SA won't be off the hook if it quits the ICC

Parliament would have to debate South Africa's withdrawal from the International Criminal Court and allow for public consultation on the change in the law. (Jerry Lampen, Reuters)

Parliament would have to debate South Africa's withdrawal from the International Criminal Court and allow for public consultation on the change in the law. (Jerry Lampen, Reuters)

Withdrawing from the International Criminal Court (ICC) would be neither quick nor easy for South Africa, but it could trigger an avalanche of withdrawals by other African states, ironically something South Africa played a key role in preventing for the past five years.

Withdrawing would leave South Africa and much of the continent without any way to hold accountable heads of state responsible for genocide or war crimes, as long as those leaders remained in office and were not prosecuted in their own jurisdictions – and especially if they kept their countries in a state of perpetual upheaval.

South Africa would be the first country to withdraw formally from the Rome Statute, although Kenya’s Parliament decided to do so, in principle, in 2013.

For South Africa, the road to withdrawal would begin with a parliamentary move to repeal Act number 27 of 2002, the Implementation of the Rome Statute of the International Court Act, which introduced the Rome Statute, the basis of the International Criminal Court, into South African law.

The issue would have to be debated in Parliament, with attendant public consultation, which would give lobbyists and activists a chance to express their displeasure at South Africa reneging on its commitment to address crimes against humanity.

Minimum notice period
But removing the Rome Statute from South African law would not end the country’s obligations to the ICC immediately. The statute itself makes provision for the withdrawal of states, but requires a minimum notice period of one year, in writing, to the secretary general of the United Nations, and is explicit about the continuing obligations of states that withdraw.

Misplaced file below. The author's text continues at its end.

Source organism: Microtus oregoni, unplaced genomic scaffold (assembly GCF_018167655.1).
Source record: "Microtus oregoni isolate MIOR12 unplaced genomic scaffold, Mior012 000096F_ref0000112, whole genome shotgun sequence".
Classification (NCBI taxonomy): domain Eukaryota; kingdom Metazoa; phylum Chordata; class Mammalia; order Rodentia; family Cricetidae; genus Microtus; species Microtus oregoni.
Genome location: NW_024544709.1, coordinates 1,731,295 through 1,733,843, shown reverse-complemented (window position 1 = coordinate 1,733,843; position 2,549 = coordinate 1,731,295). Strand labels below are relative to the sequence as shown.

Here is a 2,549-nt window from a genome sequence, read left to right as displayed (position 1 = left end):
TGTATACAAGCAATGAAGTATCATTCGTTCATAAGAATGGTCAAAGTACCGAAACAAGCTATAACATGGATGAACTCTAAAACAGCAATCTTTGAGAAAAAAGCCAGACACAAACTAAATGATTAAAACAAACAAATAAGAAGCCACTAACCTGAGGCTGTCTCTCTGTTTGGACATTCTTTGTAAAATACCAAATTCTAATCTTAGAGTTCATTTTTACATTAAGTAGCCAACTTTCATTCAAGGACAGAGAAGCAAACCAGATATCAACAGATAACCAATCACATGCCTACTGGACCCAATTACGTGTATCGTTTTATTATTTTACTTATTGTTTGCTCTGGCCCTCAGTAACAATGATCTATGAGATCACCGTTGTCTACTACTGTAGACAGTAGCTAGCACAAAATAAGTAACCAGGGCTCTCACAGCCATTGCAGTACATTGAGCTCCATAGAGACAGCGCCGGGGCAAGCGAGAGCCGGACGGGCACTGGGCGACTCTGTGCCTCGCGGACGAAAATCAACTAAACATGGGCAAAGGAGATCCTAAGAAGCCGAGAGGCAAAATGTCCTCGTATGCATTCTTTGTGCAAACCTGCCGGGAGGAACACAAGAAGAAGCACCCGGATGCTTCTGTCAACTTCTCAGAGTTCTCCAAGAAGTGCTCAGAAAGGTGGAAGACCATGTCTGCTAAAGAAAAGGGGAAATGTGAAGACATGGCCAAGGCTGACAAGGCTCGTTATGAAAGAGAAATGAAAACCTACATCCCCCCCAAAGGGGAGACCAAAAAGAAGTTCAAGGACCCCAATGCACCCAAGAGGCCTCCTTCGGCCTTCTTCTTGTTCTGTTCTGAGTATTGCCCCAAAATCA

“Its withdrawal shall not affect any co-operation with the court in connection with criminal investigations and proceedings in relation to which the withdrawing state had a duty to co-operate and which were commenced prior to the date on which the withdrawal became effective, nor shall it prejudice in any way the continued consideration of any matter which was already under consideration by the court prior to the date on which the withdrawal became effective,” the second part of article 127 of the statute reads.

Whether or not that would continue to oblige South Africa to deliver Sudanese President Omar al-Bashir to the ICC should he return to the country is a matter of debate, which itself raises the opportunity for more legal action by civil society of the kind that caused last weekend’s scramble.

But withdrawing from the Rome Statute would ensure that South Africa would have neither an obligation nor any system to participate in the prosecution of a sitting head of state.

In mid-2014, an African Union summit endorsed changes to the mandate of a proposed African Court of Justice and Human and Peoples’ Rights, a combination of existing organs intended to become the principal court of the AU. Known as the Malabo Protocol, the decision expanded the African court’s reach to include the crimes the ICC was created to prosecute: genocide, crimes against humanity and war crimes. But the mandate specifically grants immunity from prosecution to sitting heads of state and senior government officials – a dramatic departure from the Rome Statute, and in clearly contradictory terms.

‘Apply equally to all persons’